When I see teachers now, or talk to them, I get a weird little ache somewhere behind my ribs. It’s a lot like nostalgia and a little like jealousy, and I know it’s still there because whenever I interact with a teacher, it’s almost like I want to jump up and down and wave my arms and shout, “I did it, too! Honest! I was there, in the trenches, just like you! I impacted kids’ lives! I was INVOLVED! I was important in the world, too!!” This makes being a parent during teacher conferences really fun for all parties involved, let me tell you (“Ms. Ferguson, would you please stop talking? Just a little?”).
Today was the rescheduled fall field trip for Quinlan’s four-year-old preschool class. She and her friends WERE SO EXCITED. They couldn’t go to their first one because of bad weather, and even though today was supposed to be chilly and windy and possibly rainy, by golly, they were bundled up in their layers and sent along on their school bus because this was a FIELD TRIP, and field trips have to be had. It’s autumn in the suburbs: apples need to be picked, pumpkins carved, hay bale slides slid down. There are few joys in life greater than tractor rides through corn fields. We all know this. And neither snow nor rain nor heat nor gloom of night shall keep a four-year-old from his right to a tractor ride. Teachers definitely know this.
Except. It was cold. It was windy. But the teachers herded the kids and watched them play and cheerfully led them from one activity to the next. They tucked their hoods over their heads and carried on. And after a quick lesson on pollination in a warm log house, we walked outside, the heavens opened up, God turned on the water faucet, and whoosh.
Four-year-olds look a lot like wet cats in the rain.
They picked their pumpkins. We shivered, huddled under our rain coats. Those of us smart enough to bring umbrellas braced them against the breeze, and shivered some more. I would’ve taken pictures, but…I kept my hands in my pockets. I wasn’t one of the ones who thought of an umbrella.
The teachers smiled, and labeled each of the pumpkins with the kids’ names and placed them in organized rows on a wagon. They chatted with the parents, and each other, and led us all on to the next fall fun activity.
They took the tractor ride. The seats of our pants soaked through with wet and the cold. The kids chattered as they pulled their sleeves over their hands to maintain whatever warmth was left in their skin. Meanwhile, they pointed out the different colors of apples they saw. Quinlan’s friend Lexi told me all about how she loves pumpkin pie, and the best way to make pumpkin pie was to cook apples and water and put it in the oven, and it makes the most delicious pumpkin pie in the world. The teachers, because the wagon was so full, walked behind it as it moved along the muddy path, their heads bent against the rain. I can guarantee their jeans stayed dry, but I can’t say the same for their shoes.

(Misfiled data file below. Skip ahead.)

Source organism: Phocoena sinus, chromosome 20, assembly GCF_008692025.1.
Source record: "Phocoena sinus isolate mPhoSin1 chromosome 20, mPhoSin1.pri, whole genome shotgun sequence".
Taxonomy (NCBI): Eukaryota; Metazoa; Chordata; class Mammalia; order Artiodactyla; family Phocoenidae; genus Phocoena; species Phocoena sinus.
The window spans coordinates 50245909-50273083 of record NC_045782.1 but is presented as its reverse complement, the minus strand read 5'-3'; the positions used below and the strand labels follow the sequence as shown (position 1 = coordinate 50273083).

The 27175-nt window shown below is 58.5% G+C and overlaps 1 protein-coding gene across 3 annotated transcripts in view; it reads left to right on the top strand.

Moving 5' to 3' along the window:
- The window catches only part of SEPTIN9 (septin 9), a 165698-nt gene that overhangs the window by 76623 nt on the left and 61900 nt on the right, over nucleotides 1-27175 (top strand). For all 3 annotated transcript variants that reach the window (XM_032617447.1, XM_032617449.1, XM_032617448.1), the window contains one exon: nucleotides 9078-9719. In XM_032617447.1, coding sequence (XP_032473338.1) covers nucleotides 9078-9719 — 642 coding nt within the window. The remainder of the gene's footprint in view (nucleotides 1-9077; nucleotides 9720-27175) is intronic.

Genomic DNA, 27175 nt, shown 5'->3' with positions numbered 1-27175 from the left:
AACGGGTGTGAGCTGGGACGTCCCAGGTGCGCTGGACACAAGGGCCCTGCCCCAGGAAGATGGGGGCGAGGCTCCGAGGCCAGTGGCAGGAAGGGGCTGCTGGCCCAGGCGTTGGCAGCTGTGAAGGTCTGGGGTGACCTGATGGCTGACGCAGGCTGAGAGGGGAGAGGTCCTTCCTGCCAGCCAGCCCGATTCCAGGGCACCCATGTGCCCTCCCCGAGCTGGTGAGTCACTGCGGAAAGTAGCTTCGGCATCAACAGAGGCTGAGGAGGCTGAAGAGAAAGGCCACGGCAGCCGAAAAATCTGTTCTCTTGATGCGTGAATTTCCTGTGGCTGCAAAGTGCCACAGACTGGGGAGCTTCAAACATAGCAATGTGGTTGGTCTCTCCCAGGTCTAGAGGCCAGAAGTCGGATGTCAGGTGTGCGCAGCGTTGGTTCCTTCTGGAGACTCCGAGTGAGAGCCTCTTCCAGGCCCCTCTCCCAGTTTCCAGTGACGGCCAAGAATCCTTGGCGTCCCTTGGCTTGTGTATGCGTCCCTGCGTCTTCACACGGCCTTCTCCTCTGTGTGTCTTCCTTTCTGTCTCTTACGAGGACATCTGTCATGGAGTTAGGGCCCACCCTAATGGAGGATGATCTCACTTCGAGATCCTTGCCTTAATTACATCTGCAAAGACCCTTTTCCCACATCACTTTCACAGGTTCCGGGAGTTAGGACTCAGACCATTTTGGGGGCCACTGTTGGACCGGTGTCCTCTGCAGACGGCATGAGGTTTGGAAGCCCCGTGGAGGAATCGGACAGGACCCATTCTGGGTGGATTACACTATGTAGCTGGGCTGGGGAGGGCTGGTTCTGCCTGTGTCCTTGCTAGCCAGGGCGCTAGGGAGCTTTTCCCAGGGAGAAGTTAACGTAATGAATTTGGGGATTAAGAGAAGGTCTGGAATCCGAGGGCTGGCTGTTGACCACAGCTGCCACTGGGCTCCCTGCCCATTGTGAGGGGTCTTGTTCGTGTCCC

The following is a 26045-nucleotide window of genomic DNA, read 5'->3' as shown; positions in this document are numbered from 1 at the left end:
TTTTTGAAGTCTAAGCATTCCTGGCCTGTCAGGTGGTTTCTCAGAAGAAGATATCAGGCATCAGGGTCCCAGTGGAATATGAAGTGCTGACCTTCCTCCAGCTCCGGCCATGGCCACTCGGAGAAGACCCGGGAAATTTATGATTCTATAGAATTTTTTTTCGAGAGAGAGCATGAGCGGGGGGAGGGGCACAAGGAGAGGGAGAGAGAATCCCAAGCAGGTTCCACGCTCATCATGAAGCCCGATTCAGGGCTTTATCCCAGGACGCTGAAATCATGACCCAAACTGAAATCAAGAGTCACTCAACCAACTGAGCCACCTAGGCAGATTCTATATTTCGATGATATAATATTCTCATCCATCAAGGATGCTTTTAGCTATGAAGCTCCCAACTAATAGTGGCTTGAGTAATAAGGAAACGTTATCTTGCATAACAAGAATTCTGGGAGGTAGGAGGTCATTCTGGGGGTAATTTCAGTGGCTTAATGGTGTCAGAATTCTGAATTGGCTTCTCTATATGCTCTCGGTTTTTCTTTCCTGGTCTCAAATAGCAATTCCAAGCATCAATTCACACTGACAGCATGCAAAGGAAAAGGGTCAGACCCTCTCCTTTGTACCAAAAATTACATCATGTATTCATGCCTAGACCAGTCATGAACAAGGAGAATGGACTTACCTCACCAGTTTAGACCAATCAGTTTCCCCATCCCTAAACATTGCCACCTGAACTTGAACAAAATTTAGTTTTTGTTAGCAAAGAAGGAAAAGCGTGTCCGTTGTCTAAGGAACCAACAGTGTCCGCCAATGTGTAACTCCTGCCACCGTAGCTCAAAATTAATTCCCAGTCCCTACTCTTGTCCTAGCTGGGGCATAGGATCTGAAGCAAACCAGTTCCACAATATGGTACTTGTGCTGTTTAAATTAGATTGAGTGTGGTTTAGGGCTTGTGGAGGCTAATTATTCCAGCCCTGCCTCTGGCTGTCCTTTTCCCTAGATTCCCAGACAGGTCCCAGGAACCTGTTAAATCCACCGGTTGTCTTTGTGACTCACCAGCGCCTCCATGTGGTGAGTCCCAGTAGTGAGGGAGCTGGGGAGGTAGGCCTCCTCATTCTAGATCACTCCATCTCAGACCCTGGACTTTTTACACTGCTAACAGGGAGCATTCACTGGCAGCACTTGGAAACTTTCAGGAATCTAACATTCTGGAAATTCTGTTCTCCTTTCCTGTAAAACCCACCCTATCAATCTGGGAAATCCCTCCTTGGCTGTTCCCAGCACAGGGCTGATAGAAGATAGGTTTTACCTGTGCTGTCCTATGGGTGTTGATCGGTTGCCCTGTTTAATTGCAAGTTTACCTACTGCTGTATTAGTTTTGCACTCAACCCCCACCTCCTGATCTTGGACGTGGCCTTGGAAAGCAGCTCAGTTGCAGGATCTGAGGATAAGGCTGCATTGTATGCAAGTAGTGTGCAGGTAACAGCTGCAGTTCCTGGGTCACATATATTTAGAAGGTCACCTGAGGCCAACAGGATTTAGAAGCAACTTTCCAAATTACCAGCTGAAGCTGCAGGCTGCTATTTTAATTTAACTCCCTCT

The children selected their apples from the Fuji trees. One of Quinlan’s teachers helped her pick hers because her fingers were too frozen to bend. We huddled against each other some more to stay warm. One little boy started crying because the rain had gotten into his jacket. But the rest of the kids were happy. Wet, cold, but still excited to be out. The parents and grandparents, though, shivered through their sweatshirts and sneakers and UGG boots they bought when they were pregnant with the last child in the dead of winter and were too swollen to fit into anything else and swore they would never ever wear in real life ever again but boy are they warm, so on they went.
The teachers? They just brushed their wet hair out of their eyes and took a vote on whether to stay at the field trip or return to school, and then calmly sorted pumpkins and lunches and children and apples. They smiled, and pulled their jackets close, and carried on conversations like the heavens weren’t really pouring miniature ice cubes all over them and the sun had disappeared and run away to Bali.
I taught, back in my pre-child days. I respect teachers. I love them, am a little in awe of them, and sometimes wish I could still be as big a part of the world around me as they are in theirs.
Preschool teachers, though? Early childhood educators? They are just in a class of their own. I have seen my child climb into the arms of her teacher when she’s nervous. I’ve seen the patience, and the way they treat the most “difficult” child with the same calmness as they do the obedient kids. I’ve seen them teach special needs children inclusively, discipline quietly, laugh with a child, and never at one. I’ve seen them walk behind a tractor through the pouring rain in the mud so that each child and her caregiver could have a seat, and make sure that field trips happen because the kids were so excited, because a little bad weather never really stopped a child from having fun. The parents and grandparents, maybe. But not the kids.
Preschool teachers are different than secondary ones. High school teachers do it because we enjoy the kids, of course, but also because we love the material, are passionate about our subject matter, are thrilled by the discussions and experiments and feedback. Early childhood teachers do it because they love the kids.
And they’re not letting anything like arctic raindrops get in the way of that.